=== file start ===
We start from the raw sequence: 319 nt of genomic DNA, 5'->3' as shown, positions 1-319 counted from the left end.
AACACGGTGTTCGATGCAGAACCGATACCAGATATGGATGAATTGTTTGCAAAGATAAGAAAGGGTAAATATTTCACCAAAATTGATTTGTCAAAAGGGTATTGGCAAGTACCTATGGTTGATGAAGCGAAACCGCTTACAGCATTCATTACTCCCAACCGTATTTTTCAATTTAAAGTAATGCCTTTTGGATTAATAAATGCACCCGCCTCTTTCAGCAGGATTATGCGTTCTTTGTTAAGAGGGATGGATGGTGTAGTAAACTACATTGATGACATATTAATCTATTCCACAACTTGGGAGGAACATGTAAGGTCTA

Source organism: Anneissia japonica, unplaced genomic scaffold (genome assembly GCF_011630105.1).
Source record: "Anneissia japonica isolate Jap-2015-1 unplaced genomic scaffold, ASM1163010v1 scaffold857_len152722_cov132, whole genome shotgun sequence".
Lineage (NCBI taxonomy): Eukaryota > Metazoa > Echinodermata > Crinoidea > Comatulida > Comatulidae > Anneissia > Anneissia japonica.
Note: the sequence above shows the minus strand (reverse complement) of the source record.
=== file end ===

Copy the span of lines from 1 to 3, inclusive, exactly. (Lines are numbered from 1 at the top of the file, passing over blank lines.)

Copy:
We start from the raw sequence: 319 nt of genomic DNA, 5'->3' as shown, positions 1-319 counted from the left end.
AACACGGTGTTCGATGCAGAACCGATACCAGATATGGATGAATTGTTTGCAAAGATAAGAAAGGGTAAATATTTCACCAAAATTGATTTGTCAAAAGGGTATTGGCAAGTACCTATGGTTGATGAAGCGAAACCGCTTACAGCATTCATTACTCCCAACCGTATTTTTCAATTTAAAGTAATGCCTTTTGGATTAATAAATGCACCCGCCTCTTTCAGCAGGATTATGCGTTCTTTGTTAAGAGGGATGGATGGTGTAGTAAACTACATTGATGACATATTAATCTATTCCACAACTTGGGAGGAACATGTAAGGTCTA

Source organism: Anneissia japonica, unplaced genomic scaffold (genome assembly GCF_011630105.1).